Exterior of the replica hatch, mounted on the wall stand, with the ablated aluminized Kapton film.

The wall mount allows the replica hatch to be swung so either the inside or outside surface can be displayed.

I have made 5 of these, and have 3 still available. (as of this publish date) 

If interested, please visit, Orbital Surplus for more information. or email

Monday, March 22, 2021

Greenwich armour; Nearing the finish line.

 After nearly 4 years of decoration, the Greenwich armour project is nearly complete.

I have the burgonet, falling buff and locking gauntlet to complete, but all of the other pieces are finished.

Here are some images of the finished pieces, and some in progress shots.

Here is a little info-graphic I made to illustrate the steps I used to decorate each piece of the armour above.

Monday, June 8, 2020

Greenwich Armour- One step at a time

   My Greenwich armour project is progressing slowly, but at least it is progressing.
I have been asked many times about the process for etching and plating, which I have mostly addressed in earlier posts. This is my first time doing anything like this, and as I have progressed, I have discovered better or more accurate (to the original armour) ways to do this. I have tried to update the techniques whenever I have found something that works better.
At some point, at the end of this massive project, I will have to post a synopses of the techniques I use and see how my experience over the course of a couple of years working on it, have changed my  approach.
For now, I have a list of all the steps from getting the heat-treated piece of armour, to the final assembled piece. (For those of you who make armour, some of these steps listed are obvious)

The decoration (etching, gilding & bluing) involves 40 steps for each plate:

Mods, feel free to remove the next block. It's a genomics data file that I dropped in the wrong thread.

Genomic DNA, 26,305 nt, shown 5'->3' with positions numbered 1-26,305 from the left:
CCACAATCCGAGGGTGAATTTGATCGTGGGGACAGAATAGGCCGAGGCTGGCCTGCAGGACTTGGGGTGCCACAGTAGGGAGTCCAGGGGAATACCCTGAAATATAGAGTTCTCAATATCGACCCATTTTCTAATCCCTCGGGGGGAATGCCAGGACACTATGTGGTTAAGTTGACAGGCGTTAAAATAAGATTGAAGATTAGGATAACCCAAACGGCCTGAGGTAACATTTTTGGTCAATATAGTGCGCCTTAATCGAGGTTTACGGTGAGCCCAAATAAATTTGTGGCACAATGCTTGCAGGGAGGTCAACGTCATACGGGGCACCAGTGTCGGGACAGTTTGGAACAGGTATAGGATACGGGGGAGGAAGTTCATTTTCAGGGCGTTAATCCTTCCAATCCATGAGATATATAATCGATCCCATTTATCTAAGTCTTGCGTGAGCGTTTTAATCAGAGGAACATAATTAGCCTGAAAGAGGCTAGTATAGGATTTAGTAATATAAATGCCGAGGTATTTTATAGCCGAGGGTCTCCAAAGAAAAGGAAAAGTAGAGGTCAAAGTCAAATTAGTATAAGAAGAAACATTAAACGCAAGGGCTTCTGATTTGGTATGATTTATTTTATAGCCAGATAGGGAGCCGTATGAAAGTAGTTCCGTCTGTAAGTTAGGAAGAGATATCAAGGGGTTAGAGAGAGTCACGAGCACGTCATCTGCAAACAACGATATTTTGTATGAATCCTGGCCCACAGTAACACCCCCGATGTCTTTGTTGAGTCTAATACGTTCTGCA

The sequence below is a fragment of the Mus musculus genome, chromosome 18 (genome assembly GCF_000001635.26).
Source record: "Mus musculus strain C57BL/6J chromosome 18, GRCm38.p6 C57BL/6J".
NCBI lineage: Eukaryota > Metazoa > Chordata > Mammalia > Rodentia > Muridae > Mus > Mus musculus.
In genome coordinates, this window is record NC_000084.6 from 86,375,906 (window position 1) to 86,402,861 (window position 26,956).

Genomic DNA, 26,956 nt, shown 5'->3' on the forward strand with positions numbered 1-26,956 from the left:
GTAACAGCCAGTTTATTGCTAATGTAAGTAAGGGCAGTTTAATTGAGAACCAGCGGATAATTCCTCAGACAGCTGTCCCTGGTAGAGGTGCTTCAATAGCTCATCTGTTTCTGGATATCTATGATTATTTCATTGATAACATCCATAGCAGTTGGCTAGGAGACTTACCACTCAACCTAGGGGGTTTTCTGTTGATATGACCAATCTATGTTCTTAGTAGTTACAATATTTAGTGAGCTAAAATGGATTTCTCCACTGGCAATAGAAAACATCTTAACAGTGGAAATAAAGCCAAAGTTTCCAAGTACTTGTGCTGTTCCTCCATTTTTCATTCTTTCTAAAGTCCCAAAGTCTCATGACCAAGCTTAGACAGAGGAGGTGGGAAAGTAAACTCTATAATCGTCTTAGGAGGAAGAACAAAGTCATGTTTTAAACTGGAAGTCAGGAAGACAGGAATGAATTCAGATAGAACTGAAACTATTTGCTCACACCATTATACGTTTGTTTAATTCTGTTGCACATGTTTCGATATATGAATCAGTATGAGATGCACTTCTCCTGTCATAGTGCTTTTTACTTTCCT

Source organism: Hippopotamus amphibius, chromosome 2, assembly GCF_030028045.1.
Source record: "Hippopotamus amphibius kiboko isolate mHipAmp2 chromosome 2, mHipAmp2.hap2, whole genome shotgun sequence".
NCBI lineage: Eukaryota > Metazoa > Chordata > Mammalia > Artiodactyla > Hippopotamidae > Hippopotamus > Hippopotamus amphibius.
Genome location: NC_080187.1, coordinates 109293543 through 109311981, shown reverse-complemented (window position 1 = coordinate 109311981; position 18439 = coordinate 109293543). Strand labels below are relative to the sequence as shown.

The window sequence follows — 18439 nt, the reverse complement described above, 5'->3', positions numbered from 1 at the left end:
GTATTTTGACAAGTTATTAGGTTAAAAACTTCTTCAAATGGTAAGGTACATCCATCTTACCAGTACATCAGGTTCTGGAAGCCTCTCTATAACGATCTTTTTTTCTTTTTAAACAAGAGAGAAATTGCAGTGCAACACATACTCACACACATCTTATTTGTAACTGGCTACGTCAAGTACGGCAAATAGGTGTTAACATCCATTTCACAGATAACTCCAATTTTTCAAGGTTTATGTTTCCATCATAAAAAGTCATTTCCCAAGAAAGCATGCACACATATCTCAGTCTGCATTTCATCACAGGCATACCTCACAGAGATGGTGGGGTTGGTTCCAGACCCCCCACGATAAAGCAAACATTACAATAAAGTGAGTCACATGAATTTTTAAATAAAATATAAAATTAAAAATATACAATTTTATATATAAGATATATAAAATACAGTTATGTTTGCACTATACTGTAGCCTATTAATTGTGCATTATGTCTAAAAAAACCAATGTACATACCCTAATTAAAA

Greenwich armour Decoration steps (after heat treat)

1. Polish with 400grit greaseless compound
2. Polish with white “stainless” compound
3. Pattern sunken areas for artwork with masking tape
4. Scan masking tape patterns
5. Draw or modify decoration artwork (on computer) for unique areas of the plate to be masked.
6. Cut vinyl decoration masks
7. Weed vinyl & add peel cover
8. Clean steel with acetone
9. Apply vinyl’s to steel plates. (Figure 8, wavy and vine patterns)
10. Adjust vinyl, trim overlaps
11. Clean surface with alcohol & window cleaner
12. Add dots and any missing artwork (averages 100 dots per inch of decoration)
13. Let dry 10-15 hours
14. Mix paste batch let sit for 3 hours, remix
15. Apply 1st paste batch- let sit for 2 hours
16. Remove paste
17. Apply 2nd paste batch- let sit for 2 hours (fix dots as needed)
18. Remove paste - rinse with water & dry
19. Apply 3rd paste batch- let sit for 2 hours (fix dots as needed)
20. Remove paste - rinse with water & dry
21. Apply 4th paste batch- let sit for 2 hours (fix dots)
22. Remove paste - rinse with water
23. Clean off vinyl decoration masks and dots (very hot water and soft metal scraper)
24. Dry part and remove large area masking
25. Assemble part to check artwork alignment
26. Power wire wheel etched areas (from all four directions)
27. Thoroughly clean with acetone, window cleaner and alcohol
28. Paint black paint (Rustoleum high temp black) onto specified areas (let dry for 12 hours)
29. Wet sand etched areas with 2000 grit paper removing over-paint
30. Mask areas not to be plated, with nail polish (dots and edges)
31. Electro clean surface to be plated (Heated to 160 degrees F.)
32. Rinse with distilled water
33. Nickle plate
34. Rise with distilled water
35. Gold plate
36. Strip nail polish masking with acetone
37. Tape off plated areas with masking tape
38. Re-polish areas to be blued
39. Put in oven at 290 Celsius until correct blue color is achieved then remove
40. Spray with surface protectant.

Part is ready for straps, linings & assembly

This requires
1. Cut buff leather strap (first find true "buff leather")
2. Split it to to half thickness
3. Cover with antique French burgundy velvet ribbon and sew in place